Why Salt Marshes?

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Minnows swim. Crabs hide.
Tides roll in, tides roll out,
drowned to drought.

Plovers pipe. Wren nest.
Mussels and clams filter waste
and toxins out. 

Better yet, marshes ease
climate change, locking up
carbon in peat.

Herons wade. Egrets fish,
while the salty tide surges,
life’s drumbeat.

Copyright 2018 Brenda Davis Harsham

Notes: The world over, scientists are urging us to let coastlines return to marshes. Not only are they beautiful, but they prevent coastline erosion, keep fish populations high, and reduce pollution.

Happy Birthday, Lee Bennett Hopkins!! In honor of his birthday, I’m playing a new game, Add A Poem, winging this poem like a paper airplane toward Lee Bennett Hopkins’ anthology, Spectacular Science: A Book of Poems (illustrated by Virginia Halstead, Simon & Schuster Books for Young Readers, 1999). Maybe you want to launch a poem celebrating science in his direction, too.

Happy Poetry Friday and thanks to Robyn Hood Black at Life on the Deckle Edge for hosting. Stop by for a celebration of Lee Bennett Hopkins’ birthday and a linkup of poetry for the week.

For more poems celebrating Spectacular Science, check out Christie Wyman who’s focusing on vernal pools and contributed her own poem celebrating science and Buffy Silverman who asked pertinent science questions in her poem Spring Questions.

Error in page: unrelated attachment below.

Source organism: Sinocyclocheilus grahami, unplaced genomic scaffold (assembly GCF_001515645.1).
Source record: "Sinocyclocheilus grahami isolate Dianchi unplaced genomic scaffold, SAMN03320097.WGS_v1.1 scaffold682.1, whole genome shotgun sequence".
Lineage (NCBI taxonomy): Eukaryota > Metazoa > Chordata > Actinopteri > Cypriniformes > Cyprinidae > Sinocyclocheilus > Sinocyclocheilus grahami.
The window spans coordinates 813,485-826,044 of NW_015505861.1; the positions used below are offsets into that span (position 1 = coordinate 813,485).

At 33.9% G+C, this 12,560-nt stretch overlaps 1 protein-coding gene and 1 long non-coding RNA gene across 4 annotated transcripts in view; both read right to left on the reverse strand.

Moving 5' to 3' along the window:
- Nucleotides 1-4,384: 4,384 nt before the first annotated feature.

Poetry Friday Heron

68 thoughts on “Why Salt Marshes?

  1. Pingback: Salt Marsh Ditty | Friendly Fairy Tales
  2. I love this poem, Brenda! When I taught third grade, our big field trip of the year was to a beach in New Haven that had a salt marsh at one edge. It was always so peaceful there. Even though they don’t go on this trip anymore, I’m going to share your poem with my 3rd grade colleagues. (Spectacular Science is one of my favorites, too!)

    Liked by 2 people

  3. Lovely poem that captures the wonder of salt marshes. One of my favorite kayak tours was through a salt marsh where we stopped to explore many of the things included in your poem. I love the idea of adding more and more science poems. I’ll have to ponder and see what I come up with.

    Liked by 2 people

  4. I explored salt marshes by the sea of Cortez several times with my students, Brenda. They are fascinating, wonderful creations of Mother Nature’s. Sad to know that so many have been filled in. Your poem brings in so much of their abundant help.

    Liked by 2 people

  5. Pingback: Happy Birthday Tribute #PoetryFriday #NPM #NaPoWriMo – Wondering and Wandering
  6. Such a great informational poem. When I was growing up we had a marsh (not a salt marsh) on the edge of our property. My brothers and I loved it! We moved away and years later I visited the property… and a housing development had been built over it. I was so sad!

    Liked by 2 people

  7. I love this poem. When we moved into our house in the country years ago, our front field/yard was a cornfield. We didn’t renew the cornfield lease but let the field/yard go back to nature. It now is home to all kinds of plants and wildlife. I think if you can let nature go back to nature (hah) it encourages all kinds of growth.

    Liked by 2 people

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